While the invention has been described in conjunction with a specific embodiment, it is to be understood that many alternatives, modifications, and variations will be apparent to those skilled in the art in light of the aforegoing description. Accordingly, this invention is intended to embrace all such alternatives, modifications, and variations which fall within the spirit and scope of the appended claims.
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|Citing Patent||Filing date||Publication date||Applicant||Title|
|US4561055 *||Dec 6, 1982||Dec 24, 1985||Deere & Company||Transmission controller|
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|EP0270194A2||Jul 15, 1986||Jun 8, 1988||DEERE & COMPANY||Automatic engine/transmission control system|
|EP0270195A2||Jul 15, 1986||Jun 8, 1988||DEERE & COMPANY||Automatic engine/transmission control system|
|EP0270197A2||Jul 15, 1986||Jun 8, 1988||DEERE & COMPANY||Automatic engine/transmission control system|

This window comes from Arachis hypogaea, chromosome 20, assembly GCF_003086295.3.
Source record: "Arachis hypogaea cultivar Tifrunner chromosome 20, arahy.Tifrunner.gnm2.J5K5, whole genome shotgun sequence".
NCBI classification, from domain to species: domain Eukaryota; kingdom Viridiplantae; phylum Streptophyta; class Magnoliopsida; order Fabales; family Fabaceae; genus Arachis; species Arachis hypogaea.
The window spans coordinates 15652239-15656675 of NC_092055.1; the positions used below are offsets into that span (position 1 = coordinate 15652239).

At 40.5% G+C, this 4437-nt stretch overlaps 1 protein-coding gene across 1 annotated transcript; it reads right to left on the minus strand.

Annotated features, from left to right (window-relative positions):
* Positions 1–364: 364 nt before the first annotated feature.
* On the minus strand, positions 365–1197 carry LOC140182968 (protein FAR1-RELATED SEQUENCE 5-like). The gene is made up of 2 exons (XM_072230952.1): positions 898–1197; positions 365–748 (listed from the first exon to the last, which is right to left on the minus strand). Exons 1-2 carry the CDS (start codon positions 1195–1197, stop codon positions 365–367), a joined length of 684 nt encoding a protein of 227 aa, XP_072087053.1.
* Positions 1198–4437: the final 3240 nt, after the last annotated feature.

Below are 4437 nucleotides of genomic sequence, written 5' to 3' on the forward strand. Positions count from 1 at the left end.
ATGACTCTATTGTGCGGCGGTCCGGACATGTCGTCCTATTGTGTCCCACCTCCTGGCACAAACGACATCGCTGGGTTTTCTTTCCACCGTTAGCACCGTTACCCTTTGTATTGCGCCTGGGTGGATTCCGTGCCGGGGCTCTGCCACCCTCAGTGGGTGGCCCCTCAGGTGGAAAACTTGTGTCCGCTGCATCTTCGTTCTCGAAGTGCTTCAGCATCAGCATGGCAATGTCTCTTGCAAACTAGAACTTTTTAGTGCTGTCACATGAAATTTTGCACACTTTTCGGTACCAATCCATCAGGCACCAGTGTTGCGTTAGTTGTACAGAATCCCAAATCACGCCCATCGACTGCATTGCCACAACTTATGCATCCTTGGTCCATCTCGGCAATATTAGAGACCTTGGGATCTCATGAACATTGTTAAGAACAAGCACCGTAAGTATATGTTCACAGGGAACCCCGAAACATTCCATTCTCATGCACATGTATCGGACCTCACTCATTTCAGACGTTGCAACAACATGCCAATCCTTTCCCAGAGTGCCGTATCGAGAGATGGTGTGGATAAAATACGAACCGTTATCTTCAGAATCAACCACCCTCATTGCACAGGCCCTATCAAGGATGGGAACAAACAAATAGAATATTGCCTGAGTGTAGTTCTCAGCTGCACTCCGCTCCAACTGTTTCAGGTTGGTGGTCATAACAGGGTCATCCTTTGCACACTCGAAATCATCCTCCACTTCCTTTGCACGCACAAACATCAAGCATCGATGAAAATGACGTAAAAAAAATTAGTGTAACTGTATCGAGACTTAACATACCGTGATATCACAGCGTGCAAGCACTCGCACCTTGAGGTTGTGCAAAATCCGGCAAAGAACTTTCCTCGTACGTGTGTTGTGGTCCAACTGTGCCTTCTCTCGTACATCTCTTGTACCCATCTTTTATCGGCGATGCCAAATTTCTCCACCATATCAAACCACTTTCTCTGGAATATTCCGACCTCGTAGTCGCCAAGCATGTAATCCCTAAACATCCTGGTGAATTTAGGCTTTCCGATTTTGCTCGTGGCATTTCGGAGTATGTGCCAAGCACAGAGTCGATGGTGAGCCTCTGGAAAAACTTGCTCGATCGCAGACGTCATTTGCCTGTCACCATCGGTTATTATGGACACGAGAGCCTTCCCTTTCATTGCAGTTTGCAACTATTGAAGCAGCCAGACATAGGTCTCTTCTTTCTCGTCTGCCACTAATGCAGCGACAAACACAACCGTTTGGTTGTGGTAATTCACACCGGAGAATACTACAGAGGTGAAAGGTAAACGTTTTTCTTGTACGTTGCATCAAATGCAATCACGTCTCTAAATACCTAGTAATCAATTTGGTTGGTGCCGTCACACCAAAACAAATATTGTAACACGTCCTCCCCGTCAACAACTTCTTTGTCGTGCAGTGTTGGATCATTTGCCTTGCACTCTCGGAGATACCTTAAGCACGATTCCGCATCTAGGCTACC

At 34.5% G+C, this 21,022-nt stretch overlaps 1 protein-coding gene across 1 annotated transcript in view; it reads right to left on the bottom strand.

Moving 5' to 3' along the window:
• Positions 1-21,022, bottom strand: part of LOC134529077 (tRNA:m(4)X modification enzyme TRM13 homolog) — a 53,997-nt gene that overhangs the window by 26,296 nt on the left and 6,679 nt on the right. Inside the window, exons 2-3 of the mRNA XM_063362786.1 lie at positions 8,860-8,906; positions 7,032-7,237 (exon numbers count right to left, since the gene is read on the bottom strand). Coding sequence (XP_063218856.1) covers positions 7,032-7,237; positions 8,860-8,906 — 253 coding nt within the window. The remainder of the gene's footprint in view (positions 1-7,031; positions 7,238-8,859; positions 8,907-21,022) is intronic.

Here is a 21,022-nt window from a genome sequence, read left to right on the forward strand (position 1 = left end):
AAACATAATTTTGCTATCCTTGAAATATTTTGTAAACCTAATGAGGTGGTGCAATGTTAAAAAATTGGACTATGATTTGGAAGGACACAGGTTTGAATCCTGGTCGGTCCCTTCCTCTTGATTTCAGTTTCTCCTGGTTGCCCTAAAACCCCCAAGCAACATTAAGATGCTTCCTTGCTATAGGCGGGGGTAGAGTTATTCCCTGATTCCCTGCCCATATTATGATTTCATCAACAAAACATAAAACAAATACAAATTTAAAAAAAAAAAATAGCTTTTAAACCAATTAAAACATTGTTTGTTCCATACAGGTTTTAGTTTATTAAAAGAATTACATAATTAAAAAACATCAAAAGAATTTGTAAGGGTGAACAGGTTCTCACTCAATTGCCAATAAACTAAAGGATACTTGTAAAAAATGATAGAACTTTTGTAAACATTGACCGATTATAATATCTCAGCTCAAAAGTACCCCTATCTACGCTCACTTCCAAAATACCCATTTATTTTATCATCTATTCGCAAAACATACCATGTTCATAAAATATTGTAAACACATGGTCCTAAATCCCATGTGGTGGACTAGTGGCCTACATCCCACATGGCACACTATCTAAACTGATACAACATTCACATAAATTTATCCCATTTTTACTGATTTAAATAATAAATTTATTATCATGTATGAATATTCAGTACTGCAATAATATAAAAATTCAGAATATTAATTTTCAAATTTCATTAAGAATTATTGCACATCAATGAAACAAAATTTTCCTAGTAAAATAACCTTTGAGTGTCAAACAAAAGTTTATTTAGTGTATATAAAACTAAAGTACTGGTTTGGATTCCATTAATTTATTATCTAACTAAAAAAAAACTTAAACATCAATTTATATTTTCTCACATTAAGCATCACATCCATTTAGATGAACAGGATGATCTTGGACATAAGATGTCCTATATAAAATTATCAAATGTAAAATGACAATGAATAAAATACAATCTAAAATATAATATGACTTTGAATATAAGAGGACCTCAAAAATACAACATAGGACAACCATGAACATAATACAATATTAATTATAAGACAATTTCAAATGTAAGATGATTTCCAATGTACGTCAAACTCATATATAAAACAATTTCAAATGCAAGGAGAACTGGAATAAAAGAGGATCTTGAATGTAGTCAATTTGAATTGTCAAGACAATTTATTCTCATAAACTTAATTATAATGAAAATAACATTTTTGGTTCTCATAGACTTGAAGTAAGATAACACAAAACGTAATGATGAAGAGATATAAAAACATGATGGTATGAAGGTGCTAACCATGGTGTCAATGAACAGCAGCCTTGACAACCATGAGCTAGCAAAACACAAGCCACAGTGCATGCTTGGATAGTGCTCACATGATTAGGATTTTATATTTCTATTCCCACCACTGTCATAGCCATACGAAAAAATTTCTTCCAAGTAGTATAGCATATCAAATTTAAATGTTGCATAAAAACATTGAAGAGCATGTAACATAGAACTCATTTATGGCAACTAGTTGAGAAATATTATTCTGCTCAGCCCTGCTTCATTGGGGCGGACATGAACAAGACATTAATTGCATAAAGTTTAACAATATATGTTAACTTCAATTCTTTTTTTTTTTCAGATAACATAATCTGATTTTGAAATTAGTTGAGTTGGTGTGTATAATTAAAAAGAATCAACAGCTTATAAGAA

|U.S. Classification||74/336.00R, 74/625, 192/3.57, 74/473.18|
|International Classification||B60K20/00, F16H63/12, F16H61/02, F16H59/08, F16H63/00, F16H61/32, F16H61/26, F16H63/42, F16H59/02|
|Cooperative Classification||F16H61/0251, F16H61/0248, Y10T74/1926, Y10T74/20067, F16H59/02, F16H2059/006|
|European Classification||F16H59/02, F16H61/02E3|
|Apr 1, 1982||AS||Assignment|
Owner name: DEERE & COMPANY, MOLINE, ILL. A CORP. OF DE.
Free format text: ASSIGNMENT OF ASSIGNORS INTEREST.;ASSIGNORS:AHLSCHWEDE, BRIAN A.;MC KEE, KEVIN D.;REEL/FRAME:003983/0958
Effective date: 19820310
|Mar 9, 1988||REMI||Maintenance fee reminder mailed|
|Aug 7, 1988||LAPS||Lapse for failure to pay maintenance fees|
|Oct 25, 1988||FP||Expired due to failure to pay maintenance fee|
Effective date: 19880807